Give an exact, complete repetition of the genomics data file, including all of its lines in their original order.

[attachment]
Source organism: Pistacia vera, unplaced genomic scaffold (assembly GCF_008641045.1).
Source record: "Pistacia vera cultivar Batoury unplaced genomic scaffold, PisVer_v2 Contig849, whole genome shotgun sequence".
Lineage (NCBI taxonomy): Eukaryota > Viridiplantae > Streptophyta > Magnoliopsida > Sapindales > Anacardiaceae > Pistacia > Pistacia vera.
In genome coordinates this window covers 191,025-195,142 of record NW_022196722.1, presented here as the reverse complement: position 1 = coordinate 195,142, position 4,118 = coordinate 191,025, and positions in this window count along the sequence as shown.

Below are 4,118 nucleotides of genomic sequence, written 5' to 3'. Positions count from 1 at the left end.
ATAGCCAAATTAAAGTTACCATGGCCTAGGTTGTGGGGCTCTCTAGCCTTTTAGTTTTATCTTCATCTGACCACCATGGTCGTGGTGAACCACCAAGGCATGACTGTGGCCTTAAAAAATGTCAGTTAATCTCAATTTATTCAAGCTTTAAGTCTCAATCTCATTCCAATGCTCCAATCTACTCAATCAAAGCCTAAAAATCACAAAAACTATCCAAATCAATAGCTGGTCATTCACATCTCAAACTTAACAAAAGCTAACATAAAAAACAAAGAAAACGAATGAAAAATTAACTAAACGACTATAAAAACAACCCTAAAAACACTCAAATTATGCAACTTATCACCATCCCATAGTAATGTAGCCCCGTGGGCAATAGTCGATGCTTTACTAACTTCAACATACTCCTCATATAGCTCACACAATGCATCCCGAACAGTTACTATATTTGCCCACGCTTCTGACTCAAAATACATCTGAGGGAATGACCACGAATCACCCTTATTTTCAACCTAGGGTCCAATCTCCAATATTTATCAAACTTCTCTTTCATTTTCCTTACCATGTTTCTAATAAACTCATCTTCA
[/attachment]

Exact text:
Source organism: Pistacia vera, unplaced genomic scaffold (assembly GCF_008641045.1).
Source record: "Pistacia vera cultivar Batoury unplaced genomic scaffold, PisVer_v2 Contig849, whole genome shotgun sequence".
Lineage (NCBI taxonomy): Eukaryota > Viridiplantae > Streptophyta > Magnoliopsida > Sapindales > Anacardiaceae > Pistacia > Pistacia vera.
In genome coordinates this window covers 191,025-195,142 of record NW_022196722.1, presented here as the reverse complement: position 1 = coordinate 195,142, position 4,118 = coordinate 191,025, and positions in this window count along the sequence as shown.

Below are 4,118 nucleotides of genomic sequence, written 5' to 3'. Positions count from 1 at the left end.
ATAGCCAAATTAAAGTTACCATGGCCTAGGTTGTGGGGCTCTCTAGCCTTTTAGTTTTATCTTCATCTGACCACCATGGTCGTGGTGAACCACCAAGGCATGACTGTGGCCTTAAAAAATGTCAGTTAATCTCAATTTATTCAAGCTTTAAGTCTCAATCTCATTCCAATGCTCCAATCTACTCAATCAAAGCCTAAAAATCACAAAAACTATCCAAATCAATAGCTGGTCATTCACATCTCAAACTTAACAAAAGCTAACATAAAAAACAAAGAAAACGAATGAAAAATTAACTAAACGACTATAAAAACAACCCTAAAAACACTCAAATTATGCAACTTATCACCATCCCATAGTAATGTAGCCCCGTGGGCAATAGTCGATGCTTTACTAACTTCAACATACTCCTCATATAGCTCACACAATGCATCCCGAACAGTTACTATATTTGCCCACGCTTCTGACTCAAAATACATCTGAGGGAATGACCACGAATCACCCTTATTTTCAACCTAGGGTCCAATCTCCAATATTTATCAAACTTCTCTTTCATTTTCCTTACCATGTTTCTAATAAACTCATCTTCA